Using Book Creator to create augmented textbooks

Ian SimpsonCase study, High School / Secondary, Math, Science

When you don’t have the resources to teach how you want to – why not create your own?

Since starting my new role as Director of IT Systems and Computer Science in August I’ve been planning how to enhance the resources students have access to in the classroom. I use a blended learning model which mixes “traditional” lessons with pre-reading/watching/listening tasks for homework followed by practical application of the concepts covered when the students return to class.

Front cover of Ian Simpson's textbook, made in Book Creator

Why the textbook was required

Put simply, there were no suitable resources for teaching the AS-Level students the basics of computer programming. It is important that students make the link between pseudocode (not exactly program code, but close enough to see the logic of a solution) and the Python 3.x language the students use in class.

So I decided to have screenshots of the Python code (I use Pythonista 3, which is still the best programming app out there for iPad) on each page next to a video where I write out the related pseudo-code. The students responded positively to this method so I kept the style and layout of each page consistent.

Why I decided to use Book Creator

I decided to use Book Creator as a means of creating my AS Computer Science programming textbook because:

  • I was lucky enough to have access to an iPad (although there is a web version available).
  • I wanted to embed videos but didn’t want to explore the myriad possibilities of iBooks Author.
  • I wanted to output an ePub version as well as a PDF for students.

Issues encountered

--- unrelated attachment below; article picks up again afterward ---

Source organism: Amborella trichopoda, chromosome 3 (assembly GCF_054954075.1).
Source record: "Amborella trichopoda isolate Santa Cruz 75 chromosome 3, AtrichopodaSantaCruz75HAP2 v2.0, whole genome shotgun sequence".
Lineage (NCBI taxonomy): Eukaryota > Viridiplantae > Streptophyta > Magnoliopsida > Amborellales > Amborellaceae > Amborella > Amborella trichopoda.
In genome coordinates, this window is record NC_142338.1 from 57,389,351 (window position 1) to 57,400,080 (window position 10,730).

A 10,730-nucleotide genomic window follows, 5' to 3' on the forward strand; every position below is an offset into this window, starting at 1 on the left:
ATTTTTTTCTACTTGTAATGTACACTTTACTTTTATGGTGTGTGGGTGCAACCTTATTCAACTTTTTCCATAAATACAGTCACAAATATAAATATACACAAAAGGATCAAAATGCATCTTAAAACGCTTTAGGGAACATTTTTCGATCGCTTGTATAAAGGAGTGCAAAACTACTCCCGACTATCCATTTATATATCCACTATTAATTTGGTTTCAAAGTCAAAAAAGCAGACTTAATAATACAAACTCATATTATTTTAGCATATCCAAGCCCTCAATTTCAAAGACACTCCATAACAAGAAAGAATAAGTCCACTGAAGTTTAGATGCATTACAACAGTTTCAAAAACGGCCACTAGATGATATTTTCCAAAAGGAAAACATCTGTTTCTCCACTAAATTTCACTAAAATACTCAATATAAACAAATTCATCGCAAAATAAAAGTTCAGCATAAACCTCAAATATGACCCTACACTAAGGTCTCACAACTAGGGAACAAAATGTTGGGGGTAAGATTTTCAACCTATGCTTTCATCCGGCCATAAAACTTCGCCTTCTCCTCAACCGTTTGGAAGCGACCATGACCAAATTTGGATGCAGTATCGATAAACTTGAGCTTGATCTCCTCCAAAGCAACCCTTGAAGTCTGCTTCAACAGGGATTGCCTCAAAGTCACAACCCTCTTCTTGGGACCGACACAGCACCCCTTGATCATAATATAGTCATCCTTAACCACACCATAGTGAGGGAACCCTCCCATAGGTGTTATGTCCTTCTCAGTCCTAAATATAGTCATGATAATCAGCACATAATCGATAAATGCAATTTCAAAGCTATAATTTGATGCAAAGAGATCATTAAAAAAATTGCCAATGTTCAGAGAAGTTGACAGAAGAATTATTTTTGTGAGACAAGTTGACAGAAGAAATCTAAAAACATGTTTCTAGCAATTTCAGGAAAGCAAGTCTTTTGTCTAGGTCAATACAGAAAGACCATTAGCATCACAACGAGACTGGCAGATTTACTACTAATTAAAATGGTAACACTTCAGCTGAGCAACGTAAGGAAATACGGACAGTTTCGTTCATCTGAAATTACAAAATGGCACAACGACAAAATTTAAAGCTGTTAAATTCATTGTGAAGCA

As my classroom is essentially BYOD I published the first few version of the book to our shared Google Drive as ePub and PDF versions.

This was when a student kindly pointed out the videos didn’t work in PDF! So I added a link to a YouTube playlist of videos to each page.

The ePub was also difficult for students to access unless they had an iPad or device with a good ePub reader installed. I then remembered about Book Creator’s Teacher account which allows you to publish up to 10 books on their site. This allowed me to share a link to the online book and ensure that the students get the intended experience.

How to publish your book online

Any comments on any aspect of the book would be gratefully appreciated.

What next?

The students are moving onto more complex programming concepts this term so I’ve already begun creating a second textbook.

I would also like to inspire my students to create their own Book Creator programming portfolios which contain images, text, audio and video to help them revise for the AS and A2 exams in the future.

I was really impressed with the ease of use of Book Creator and once I had come up with a simple consistent layout and worked out what was possible with the app it was very straightforward to create the book over a number of weeks.

I think I prefer the iPad app to the website at the moment because I got more done on trains and planes (without access to WiFi) than when I was in the classroom.

Ian Simpson is Director of IT Systems and Computer Science at Brampton College, London. He blogs when he can on pedagogy, Computer Science and his creation of the Hackable Classroom.

Leave a Reply

Your email address will not be published. Required fields are marked *